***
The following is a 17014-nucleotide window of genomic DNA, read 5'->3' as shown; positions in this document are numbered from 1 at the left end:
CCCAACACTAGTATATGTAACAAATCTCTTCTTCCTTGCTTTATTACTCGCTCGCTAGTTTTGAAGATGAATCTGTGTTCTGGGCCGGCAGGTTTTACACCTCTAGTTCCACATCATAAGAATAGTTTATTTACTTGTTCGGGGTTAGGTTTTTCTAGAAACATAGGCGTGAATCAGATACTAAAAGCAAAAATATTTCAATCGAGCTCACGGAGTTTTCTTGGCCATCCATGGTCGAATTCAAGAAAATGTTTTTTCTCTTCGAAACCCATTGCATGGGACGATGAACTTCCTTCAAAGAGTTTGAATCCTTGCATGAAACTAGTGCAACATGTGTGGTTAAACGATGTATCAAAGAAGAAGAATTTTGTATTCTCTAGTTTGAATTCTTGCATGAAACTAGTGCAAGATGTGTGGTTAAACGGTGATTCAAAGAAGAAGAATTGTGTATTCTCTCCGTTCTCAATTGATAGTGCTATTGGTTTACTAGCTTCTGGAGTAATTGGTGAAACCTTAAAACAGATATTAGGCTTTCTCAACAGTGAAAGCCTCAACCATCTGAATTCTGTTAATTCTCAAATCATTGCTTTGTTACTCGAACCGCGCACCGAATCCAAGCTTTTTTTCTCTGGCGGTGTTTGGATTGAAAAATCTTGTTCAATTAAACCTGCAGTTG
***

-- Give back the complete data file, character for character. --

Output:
The following is a 17014-nucleotide window of genomic DNA, read 5'->3' as shown; positions in this document are numbered from 1 at the left end:
CCCAACACTAGTATATGTAACAAATCTCTTCTTCCTTGCTTTATTACTCGCTCGCTAGTTTTGAAGATGAATCTGTGTTCTGGGCCGGCAGGTTTTACACCTCTAGTTCCACATCATAAGAATAGTTTATTTACTTGTTCGGGGTTAGGTTTTTCTAGAAACATAGGCGTGAATCAGATACTAAAAGCAAAAATATTTCAATCGAGCTCACGGAGTTTTCTTGGCCATCCATGGTCGAATTCAAGAAAATGTTTTTTCTCTTCGAAACCCATTGCATGGGACGATGAACTTCCTTCAAAGAGTTTGAATCCTTGCATGAAACTAGTGCAACATGTGTGGTTAAACGATGTATCAAAGAAGAAGAATTTTGTATTCTCTAGTTTGAATTCTTGCATGAAACTAGTGCAAGATGTGTGGTTAAACGGTGATTCAAAGAAGAAGAATTGTGTATTCTCTCCGTTCTCAATTGATAGTGCTATTGGTTTACTAGCTTCTGGAGTAATTGGTGAAACCTTAAAACAGATATTAGGCTTTCTCAACAGTGAAAGCCTCAACCATCTGAATTCTGTTAATTCTCAAATCATTGCTTTGTTACTCGAACCGCGCACCGAATCCAAGCTTTTTTTCTCTGGCGGTGTTTGGATTGAAAAATCTTGTTCAATTAAACCTGCAGTTG